This was an awkward way to put it; the euphemism surely sounded more contentious than anything Clark might have said straightforwardly. And of course some people chose to ignore Clark’s correct assertion that the Jewish community was very divided on the Iran issue. Within days, the general was in caught in a familiar crossfire, smeared as an instigator of anti-Semitism by some Republican Jewish organizations, his remarks headlined as “Protocols of the New York Money People” by a Wall Street Journal columnist. Soon he was engaged in a humiliating apology and repentance ritual with Abe Foxman of the ADL.
At this point the story could have taken the same path it has virtually every time something similar has happened since 1970—the originator of the “anti-Semitic” gaffe apologizes, some taint remains attached to his name, and everyone is reminded once again of the perils of crossing swords with “the lobby.”
But things took a different course, for significant reasons. It hasn’t yet been established that the blogosphere has changed the nature of American politics in any fundamental way. Obviously it can quickly focus a great deal of attention on something—Trent Lott’s seemingly appreciative remarks on Strom Thurmond’s racial views of 60 years ago, for example—that might have gone completely unnoticed, thus turning Washington into even more of a fishbowl. And some minor lesson can probably be learned from John Edwards’s awkward effort to hire “edgy” left-wing bloggers, with all the unedited vulgarities they bring with them. But blogs may foment serious debate about difficult subjects and change the climate of opinion in meaningful ways. In the aftermath of Herzliya and the Clark episode, it seemed as if this was actually happening.
For within a day or two, one could read in the blogs some surprising assertions that amounted to a truth defense of Wes Clark. It seemed to come primarily from young, or comparatively young, Jewish bloggers. Observations that had been bandied about for years in private seemed to burst forth where many people could see them. This was welcome and suggests a broadening and deepening of the peace movement that so notably failed to stop the Iraq War. Suddenly there were Jewish voices talking about the Israel lobby as an established fact and, to be frank, as a bit of a problem. Significantly, these were not voices from an older and more alienated Chomskyian Left but from an American Prospect-like liberal mainstream.
In early February, Glenn Greenwald, a New York attorney who recently published a book on the Patriot Act, wrote a blog entry that focused on the New York AIPAC gathering attended by both John Edwards and Hillary Clinton. Greenwald quoted an article from the New York Sun—there is no more unimpeachably right-wing Zionist source—that featured Democratic political consultant Hank Sheinkopf’s claim that “New York is the ATM for American politicians. Large amounts of money come from the Jewish community. If … you want dollars from that group, you need to show that you’re interested in the issue that matters most to them.” The issue that matters most, the article went on to say, is Israel, and what this group most wants to hear with regard to Israel is commitment to bellicosity toward Iran. Edwards and Mrs. Clinton did their best to comply, though according to a report in the equally Likud-friendly New York Post, Clinton apparently disappointed some in attendance by suggesting that diplomacy might be attempted before war. “This is the wrong crowd to do that with,” commented one attendee.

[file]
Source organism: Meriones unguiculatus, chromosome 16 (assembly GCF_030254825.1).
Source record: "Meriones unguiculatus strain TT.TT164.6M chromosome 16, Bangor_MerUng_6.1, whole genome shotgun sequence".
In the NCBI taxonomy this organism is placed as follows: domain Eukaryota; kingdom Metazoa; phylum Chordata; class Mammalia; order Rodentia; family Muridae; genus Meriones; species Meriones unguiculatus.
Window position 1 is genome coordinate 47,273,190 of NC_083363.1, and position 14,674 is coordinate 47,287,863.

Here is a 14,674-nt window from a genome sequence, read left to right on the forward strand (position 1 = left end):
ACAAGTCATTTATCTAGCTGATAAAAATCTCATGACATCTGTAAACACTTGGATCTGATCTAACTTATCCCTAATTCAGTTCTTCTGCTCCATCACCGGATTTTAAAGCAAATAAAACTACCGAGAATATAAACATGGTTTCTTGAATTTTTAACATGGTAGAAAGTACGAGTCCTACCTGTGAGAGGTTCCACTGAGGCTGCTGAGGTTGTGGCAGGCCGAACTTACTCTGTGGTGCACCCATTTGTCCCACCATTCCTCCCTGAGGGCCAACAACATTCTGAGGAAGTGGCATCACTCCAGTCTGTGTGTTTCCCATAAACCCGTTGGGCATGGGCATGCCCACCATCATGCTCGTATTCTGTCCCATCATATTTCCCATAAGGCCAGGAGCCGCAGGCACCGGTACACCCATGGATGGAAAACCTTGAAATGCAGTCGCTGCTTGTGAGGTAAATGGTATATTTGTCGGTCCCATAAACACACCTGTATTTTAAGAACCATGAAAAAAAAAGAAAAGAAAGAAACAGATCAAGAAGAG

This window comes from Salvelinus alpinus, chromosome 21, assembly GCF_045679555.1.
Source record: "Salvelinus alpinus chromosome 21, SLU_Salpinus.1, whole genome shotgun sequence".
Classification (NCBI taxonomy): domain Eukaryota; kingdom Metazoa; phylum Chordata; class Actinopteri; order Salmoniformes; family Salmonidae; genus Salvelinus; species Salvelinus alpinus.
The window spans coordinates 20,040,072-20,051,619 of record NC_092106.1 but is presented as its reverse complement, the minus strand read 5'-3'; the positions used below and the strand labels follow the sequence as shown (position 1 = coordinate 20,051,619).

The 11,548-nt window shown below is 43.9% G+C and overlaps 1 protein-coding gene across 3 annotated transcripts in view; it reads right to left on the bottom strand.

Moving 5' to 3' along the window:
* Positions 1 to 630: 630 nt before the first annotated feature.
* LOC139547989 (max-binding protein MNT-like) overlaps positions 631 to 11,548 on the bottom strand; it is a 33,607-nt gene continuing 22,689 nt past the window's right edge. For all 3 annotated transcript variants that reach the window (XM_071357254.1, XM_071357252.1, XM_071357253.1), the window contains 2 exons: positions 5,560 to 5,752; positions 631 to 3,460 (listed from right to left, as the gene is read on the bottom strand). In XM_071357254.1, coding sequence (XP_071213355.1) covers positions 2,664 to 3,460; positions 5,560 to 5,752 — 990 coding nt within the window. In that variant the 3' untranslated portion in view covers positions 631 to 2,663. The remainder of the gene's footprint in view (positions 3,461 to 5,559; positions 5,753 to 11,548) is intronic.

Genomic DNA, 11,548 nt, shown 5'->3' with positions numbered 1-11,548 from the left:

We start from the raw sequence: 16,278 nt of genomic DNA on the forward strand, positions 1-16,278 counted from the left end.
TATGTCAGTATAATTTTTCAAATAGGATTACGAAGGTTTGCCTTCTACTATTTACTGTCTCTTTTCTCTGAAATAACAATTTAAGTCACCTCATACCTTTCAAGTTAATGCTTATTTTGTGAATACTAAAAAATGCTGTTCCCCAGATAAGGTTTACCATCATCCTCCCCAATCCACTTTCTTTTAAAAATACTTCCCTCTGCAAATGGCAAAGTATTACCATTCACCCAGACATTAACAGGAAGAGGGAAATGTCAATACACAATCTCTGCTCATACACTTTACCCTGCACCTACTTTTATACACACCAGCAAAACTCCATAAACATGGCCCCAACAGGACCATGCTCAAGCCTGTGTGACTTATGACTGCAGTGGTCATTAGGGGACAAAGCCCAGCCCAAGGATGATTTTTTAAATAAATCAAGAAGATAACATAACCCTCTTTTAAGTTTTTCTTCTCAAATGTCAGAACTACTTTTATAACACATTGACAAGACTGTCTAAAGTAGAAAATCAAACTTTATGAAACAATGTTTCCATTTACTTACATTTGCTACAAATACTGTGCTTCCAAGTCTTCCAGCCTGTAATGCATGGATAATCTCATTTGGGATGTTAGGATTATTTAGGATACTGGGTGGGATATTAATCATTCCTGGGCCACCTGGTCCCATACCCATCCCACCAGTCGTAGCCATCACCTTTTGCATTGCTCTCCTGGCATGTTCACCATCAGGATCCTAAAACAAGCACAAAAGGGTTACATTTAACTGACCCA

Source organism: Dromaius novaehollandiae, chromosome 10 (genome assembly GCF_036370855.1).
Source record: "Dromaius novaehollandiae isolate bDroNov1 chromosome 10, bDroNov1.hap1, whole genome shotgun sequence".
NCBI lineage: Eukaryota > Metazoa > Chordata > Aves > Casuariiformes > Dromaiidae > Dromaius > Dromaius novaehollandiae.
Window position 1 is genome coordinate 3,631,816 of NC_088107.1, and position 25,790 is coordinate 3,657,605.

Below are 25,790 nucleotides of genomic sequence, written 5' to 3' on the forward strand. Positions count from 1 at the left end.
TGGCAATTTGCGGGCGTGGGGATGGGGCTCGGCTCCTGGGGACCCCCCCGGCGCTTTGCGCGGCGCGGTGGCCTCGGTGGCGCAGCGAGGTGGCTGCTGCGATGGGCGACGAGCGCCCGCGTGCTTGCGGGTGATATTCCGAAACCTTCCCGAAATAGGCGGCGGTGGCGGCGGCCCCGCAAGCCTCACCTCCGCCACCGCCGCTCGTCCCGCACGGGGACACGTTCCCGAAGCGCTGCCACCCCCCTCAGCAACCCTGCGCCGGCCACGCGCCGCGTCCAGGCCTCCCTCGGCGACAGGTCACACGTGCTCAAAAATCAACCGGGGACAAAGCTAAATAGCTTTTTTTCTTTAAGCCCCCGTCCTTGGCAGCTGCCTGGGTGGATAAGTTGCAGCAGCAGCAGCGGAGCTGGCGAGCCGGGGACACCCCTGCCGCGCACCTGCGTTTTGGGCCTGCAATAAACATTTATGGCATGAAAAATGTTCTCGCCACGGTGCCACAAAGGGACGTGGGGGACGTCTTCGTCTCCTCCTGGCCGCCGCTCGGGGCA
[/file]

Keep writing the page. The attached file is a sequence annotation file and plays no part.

Greenwald went on to point out that these articles made exactly the same point that Clark made, adding, “It is simply true that there are large and extremely influential Jewish donor groups which are agitating for a U.S. war against Iran, and that is the case because those groups are devoted to promoting Israel’s interests and they perceive it to be in Israel’s interests for the U.S. to militarily confront Iran.”
Greenwald’s post was not the only one. Matthew Yglesias, a young writer with a blog and similar political orientation, also addressed the Clark issue, noting that while Jewish opinion was divided on Iran, “Everything Clark said, in short, is true. What’s more, everyone knows it’s true.” Yglesias pointed out that it is seemingly permissible to refer to the financial clout Jews wield in the Democratic Party if one is being supportive of America’s self-proclaimed “pro-Israel” forces, but if you’re critical of this influence, you’re denounced as an anti-Semite.
Ezra Klein, another young blogger, also referred to the Clark episode, and his post addressed the question that underlies the entire issue: the vulnerability of Israel to Iranian nuclear weapons. Did not the concentration of Jews in a small state surrounded by hostile neighbors raise questions about the usefulness of the Zionist enterprise in general, since the whole point was to make Jews more rather than less secure?
Of course any sensible person recognizes that an Iranian nuclear weapon would raise serious strategic concerns for Israel, likely forcing it into the deterrent posture of mutual assured destruction that the United States had to endure during much of the Cold War. Addressing these dilemmas, one (regrettably anonymous) commenter on Klein’s blog wrote:
I’d suggest a second conclusion: Make friends with the neighbors. We’ve got a long history of doing it. Only this time it would be from a position of strength, which is ultimately the purpose of the State of Israel. Yes, there are deep rooted, generational hostilities at play. But we Jews excel at all sorts of things that make life better for people: the practice of medicine and law, scientific research, and yes, commerce. If there were a real commitment, not just to peace, but to regional prosperity, it would happen.